- First Round Community Grantees
- Alameda County Public Health Department
- Detroit Community-Academic Urban Research Center
- Kentucky Youth Advocates
- New Mexico Voices
- New River Valley Planning District Commission
- Osborne Association
- Pacific Institute for Studies in Environment, Development, and Security
- Partners for a Healthier Community
- PedNet Coalition
- Rhode Island Kids Count
- Shasta County Health and Human Services Agency
- Second Round Community Grantees
Shasta County College and Career Readiness Initiative
Lead: Shasta County Health and Human Services Agency, Public Health
Key Partners: Shasta County Health and Human Services Agency, Public Health; College OPTIONS; Shasta County Office of Education.
Project Location: Redding, Calif.
Contact: Charlene Ramont, MPH, Public Health Program and Policy Analyst, Shasta County Health and Human Services Agency, Public Health, firstname.lastname@example.org
Research shows a strong link between education, income, and health. The Shasta County Higher Education Task Force, henceforth REACH HIGHER Shasta—a collaboration between the Shasta County Health and Human Services Agency, College OPTIONS, the Shasta County Office of Education, and 18 other partner organizations—is using its grant funding to help prepare its young people for success in all post-secondary options, so they can obtain high-skill, high-wage jobs that will yield long-term health benefits.
Due to high poverty rates, low educational attainment and lack of employment opportunities, Shasta County is one of the least healthy counties in California, with the highest age-adjusted death rate out of 58 counties in the state. Only 19.7 percent of Shasta County’s adult population aged 25+ have a bachelor’s degree or higher (compared to 30.2 percent statewide). The goal of this project is to increase general knowledge about and preparedness for post-secondary education by providing students in middle school, high school and college with the guidance and support they need to overcome cultural and financial barriers to pursuing higher education and to encourage a culture of college-going among the residents of the county.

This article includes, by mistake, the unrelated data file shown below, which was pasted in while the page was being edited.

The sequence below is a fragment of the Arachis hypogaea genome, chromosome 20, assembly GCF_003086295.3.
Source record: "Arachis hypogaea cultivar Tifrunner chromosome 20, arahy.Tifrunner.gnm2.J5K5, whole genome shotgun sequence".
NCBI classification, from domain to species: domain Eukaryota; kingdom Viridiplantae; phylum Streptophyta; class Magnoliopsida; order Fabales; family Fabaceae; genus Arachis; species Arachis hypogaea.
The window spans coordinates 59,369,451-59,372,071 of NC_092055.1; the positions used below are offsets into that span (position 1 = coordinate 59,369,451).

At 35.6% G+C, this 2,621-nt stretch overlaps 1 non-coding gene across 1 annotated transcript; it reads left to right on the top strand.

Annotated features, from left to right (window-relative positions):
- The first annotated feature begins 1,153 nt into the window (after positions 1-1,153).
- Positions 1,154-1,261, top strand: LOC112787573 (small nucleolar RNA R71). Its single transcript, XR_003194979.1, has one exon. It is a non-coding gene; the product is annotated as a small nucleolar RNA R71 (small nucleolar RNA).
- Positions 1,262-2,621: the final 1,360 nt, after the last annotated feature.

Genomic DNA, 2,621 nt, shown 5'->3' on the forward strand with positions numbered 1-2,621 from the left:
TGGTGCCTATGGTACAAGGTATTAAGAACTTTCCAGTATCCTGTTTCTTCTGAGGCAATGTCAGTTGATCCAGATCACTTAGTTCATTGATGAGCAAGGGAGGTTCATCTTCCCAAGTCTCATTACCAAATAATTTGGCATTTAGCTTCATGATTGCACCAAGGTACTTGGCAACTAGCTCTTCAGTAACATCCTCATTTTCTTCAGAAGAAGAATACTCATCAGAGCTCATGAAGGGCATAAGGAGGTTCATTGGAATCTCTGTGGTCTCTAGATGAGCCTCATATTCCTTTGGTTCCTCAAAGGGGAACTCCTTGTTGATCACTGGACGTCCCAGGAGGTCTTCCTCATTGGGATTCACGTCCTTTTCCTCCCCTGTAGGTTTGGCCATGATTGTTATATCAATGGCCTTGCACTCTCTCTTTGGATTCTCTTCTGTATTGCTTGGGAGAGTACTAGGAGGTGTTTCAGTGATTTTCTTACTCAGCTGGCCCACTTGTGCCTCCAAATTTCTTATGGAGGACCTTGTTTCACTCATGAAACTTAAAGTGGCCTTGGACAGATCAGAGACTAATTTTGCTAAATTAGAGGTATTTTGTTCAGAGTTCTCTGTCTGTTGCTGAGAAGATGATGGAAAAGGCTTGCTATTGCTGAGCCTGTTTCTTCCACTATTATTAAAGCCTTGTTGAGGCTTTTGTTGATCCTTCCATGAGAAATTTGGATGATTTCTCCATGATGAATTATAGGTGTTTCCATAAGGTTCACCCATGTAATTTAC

To accomplish this, the REACH HIGHER Shasta is implementing a newly-established College and Career Readiness Strategic Plan. Specifically, school leaders and counselors are being provided with a training curriculum and sessions to help them get their students ready for college, parent focus groups are being convened to inform the development of a communications plan between the schools and families; written policies are being developed for local colleges to accept all county students who meet enrollment requirements; and an agreement is being secured from Southern Oregon University to charge in-state tuition for Shasta County students who are admitted.
Why this work is important:
Research shows that with every additional year of educational attainment, people have a greater chance of being and staying healthy.
The education level a person ultimately achieves in turn affects that person’s daily health choices (like what to eat and how often to exercise), access to care, and overall health.
Relevant Information from the 2013 County Health Rankings:
Shasta County ranked 47th out of 57 counties for health outcomes.
The county’s unemployment rate was almost 15 percent.
Sixty-two percent of Shasta County residents have attained some college education.
For more information on REACH HIGHER Shasta visit www.reachhighershasta.com.
College OPTIONS has provided a cash match to the Robert Wood Johnson Foundation grant.